What to check when purchasing an outdoor oven / fire
A roaring fire is a massive attraction for most people, whether it is to warm their body with the heat or their soul with its ambiance. You want your fire to exceed expectations, heat for everyone.
Most Kiwis have been brought up outdoor cooking whether it is on BBQs, spits and hāngī. The taste is difficult to describe but the word delicious is often mentioned.
You are here because you are looking for "more than a BBQ" or "more than a fire" - you want to build the ultimate outdoor area, - you know - the one that brings food and fire, family and friends to your home.
Here are a few things to consider before purchasing.
What provides the greatest heat?
Check the composition of the fire / oven to determine how the heat will radiate.
For a fire to radiate heat it should be lined with refractory bricks. Refractory brick is used for its insulating capabilities, it has the ability to stop heat and prevent it from penetrating to the other side.
What direction will the heat take?
New Zealand traditionally has cooler nights so to keep guests warm you want to understand where the majority of the heat will go.
All heat will head upwards. Is there anything in place that will stop a decent proportion of the heat from going straight up?
Heat will radiate out from a fire in straight lines. By looking at the fire box think about the straight lines that will radiate out. This will tell you how much space in front of the fire will receive heat.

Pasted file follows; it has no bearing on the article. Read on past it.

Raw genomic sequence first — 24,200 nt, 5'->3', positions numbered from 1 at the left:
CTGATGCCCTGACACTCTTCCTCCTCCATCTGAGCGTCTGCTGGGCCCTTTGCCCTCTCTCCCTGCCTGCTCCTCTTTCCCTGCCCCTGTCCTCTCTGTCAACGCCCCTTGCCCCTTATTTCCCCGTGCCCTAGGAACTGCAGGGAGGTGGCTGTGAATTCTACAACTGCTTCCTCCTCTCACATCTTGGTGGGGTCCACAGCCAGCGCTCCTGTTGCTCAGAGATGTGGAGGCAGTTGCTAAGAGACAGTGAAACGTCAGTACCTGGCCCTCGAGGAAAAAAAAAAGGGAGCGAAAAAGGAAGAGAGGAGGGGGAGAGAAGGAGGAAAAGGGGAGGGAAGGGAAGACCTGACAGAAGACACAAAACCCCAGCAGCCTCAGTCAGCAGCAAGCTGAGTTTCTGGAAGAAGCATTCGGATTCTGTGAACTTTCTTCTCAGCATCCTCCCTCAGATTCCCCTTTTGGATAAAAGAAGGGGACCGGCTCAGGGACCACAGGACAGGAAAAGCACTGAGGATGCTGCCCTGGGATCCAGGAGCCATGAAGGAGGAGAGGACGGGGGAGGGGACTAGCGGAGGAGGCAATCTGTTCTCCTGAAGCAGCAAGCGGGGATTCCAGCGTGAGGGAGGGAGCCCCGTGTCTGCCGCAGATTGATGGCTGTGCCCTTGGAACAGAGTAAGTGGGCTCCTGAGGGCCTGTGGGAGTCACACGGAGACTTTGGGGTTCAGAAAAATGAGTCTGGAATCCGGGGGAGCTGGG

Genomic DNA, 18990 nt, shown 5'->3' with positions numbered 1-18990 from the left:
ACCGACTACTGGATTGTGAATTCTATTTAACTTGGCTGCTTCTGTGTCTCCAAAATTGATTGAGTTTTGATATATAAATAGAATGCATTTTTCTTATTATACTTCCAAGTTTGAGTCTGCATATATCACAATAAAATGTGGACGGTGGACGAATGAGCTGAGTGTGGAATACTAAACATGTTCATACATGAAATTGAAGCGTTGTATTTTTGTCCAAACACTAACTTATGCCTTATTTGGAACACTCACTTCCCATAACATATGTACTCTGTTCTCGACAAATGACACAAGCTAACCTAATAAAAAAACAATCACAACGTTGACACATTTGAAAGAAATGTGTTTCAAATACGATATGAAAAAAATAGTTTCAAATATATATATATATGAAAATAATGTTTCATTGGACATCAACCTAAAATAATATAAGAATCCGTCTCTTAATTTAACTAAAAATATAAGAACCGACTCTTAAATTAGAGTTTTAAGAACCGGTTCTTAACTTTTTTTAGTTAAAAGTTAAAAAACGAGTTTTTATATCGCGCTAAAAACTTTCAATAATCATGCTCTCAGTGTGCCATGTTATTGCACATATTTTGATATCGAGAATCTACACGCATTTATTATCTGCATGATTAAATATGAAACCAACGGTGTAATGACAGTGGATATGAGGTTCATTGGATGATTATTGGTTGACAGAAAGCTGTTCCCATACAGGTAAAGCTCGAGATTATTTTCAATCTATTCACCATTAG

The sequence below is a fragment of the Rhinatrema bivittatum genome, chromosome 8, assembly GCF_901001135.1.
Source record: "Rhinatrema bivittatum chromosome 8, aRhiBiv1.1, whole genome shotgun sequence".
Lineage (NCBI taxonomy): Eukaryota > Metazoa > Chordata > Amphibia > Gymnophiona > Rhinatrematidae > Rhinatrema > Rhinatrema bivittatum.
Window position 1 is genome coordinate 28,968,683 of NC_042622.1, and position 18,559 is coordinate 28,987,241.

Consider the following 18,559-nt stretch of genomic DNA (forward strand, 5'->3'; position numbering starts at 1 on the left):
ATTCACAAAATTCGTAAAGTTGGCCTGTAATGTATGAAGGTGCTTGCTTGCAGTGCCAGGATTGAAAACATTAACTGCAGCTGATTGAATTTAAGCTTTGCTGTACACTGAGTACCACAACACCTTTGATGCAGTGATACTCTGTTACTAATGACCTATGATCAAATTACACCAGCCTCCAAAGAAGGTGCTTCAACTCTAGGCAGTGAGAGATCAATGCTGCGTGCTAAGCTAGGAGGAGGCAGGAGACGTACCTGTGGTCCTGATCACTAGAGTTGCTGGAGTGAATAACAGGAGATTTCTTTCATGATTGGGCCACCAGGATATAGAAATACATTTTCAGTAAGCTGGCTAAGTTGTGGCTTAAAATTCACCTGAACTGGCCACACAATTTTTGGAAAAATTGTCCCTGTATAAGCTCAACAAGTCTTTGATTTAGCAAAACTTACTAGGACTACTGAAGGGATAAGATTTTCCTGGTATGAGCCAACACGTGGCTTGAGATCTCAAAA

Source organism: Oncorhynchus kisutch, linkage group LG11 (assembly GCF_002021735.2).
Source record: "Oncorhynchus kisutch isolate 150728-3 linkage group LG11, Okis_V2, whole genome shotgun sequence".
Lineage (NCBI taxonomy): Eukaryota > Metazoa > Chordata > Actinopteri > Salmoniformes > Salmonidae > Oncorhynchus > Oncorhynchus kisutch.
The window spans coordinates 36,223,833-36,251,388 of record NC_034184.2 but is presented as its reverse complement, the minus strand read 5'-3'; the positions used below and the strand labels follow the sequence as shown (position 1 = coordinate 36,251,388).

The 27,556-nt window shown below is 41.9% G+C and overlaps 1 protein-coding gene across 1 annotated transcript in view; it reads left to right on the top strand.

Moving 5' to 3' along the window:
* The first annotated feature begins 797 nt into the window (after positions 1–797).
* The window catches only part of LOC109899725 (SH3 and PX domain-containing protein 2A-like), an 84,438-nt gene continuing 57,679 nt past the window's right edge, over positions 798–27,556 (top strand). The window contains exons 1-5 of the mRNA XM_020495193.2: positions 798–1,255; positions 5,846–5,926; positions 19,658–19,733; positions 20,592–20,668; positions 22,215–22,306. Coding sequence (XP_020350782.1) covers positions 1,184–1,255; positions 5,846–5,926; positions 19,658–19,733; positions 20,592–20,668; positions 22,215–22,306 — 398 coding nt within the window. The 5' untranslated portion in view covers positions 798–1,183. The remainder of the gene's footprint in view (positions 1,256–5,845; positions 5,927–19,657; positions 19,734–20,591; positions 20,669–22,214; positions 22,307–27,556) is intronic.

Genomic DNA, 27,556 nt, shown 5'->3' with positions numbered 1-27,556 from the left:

Do you want to be able to cook?
Can you cook? How do you cook? Will you need to buy accessories?
What type of cooking will you want to do and think about how you are going to cook with friends.
Wood fired cooking does involve smoke and it does involve soot, if you are all dressed up with guests, are you going to be comfortable?
To cook a variety of food, heat control is important, how you are going to control the heat?
Can you use it all year round?
Outdoor fires are normally a decent investment for most families and you want to be able to use that investment as much as possible.
Open fires can not be used in a fire ban without some sort of protection. If you live in an area that has a fire ban for 6 months per year (Oct - Mar) you may not be able to use your outdoor fire.
What fire safety features does the fire have? Bonus features are enclosed fire box, fire screens and spark arrestors. Cooking facilities can help with compliance but be sensible, NZ environment is special, is it really safe to use during a hot dry summer?
New Zealand has a westerly prevailing wind, although in individual months easterlies may predominate, and north of Taranaki the general flow is southwesterly (MetService).
Wind can be a pain, it can make your fires smoke, move embers out into the environment (not ideal) and interrupt the heat flow. Everyone can agree that wind can be a party pooper so it is advisable to take the time and make sure the spot that you want your fire to go is going to be the best spot.
Details on how The Kiwi Outdoor Oven works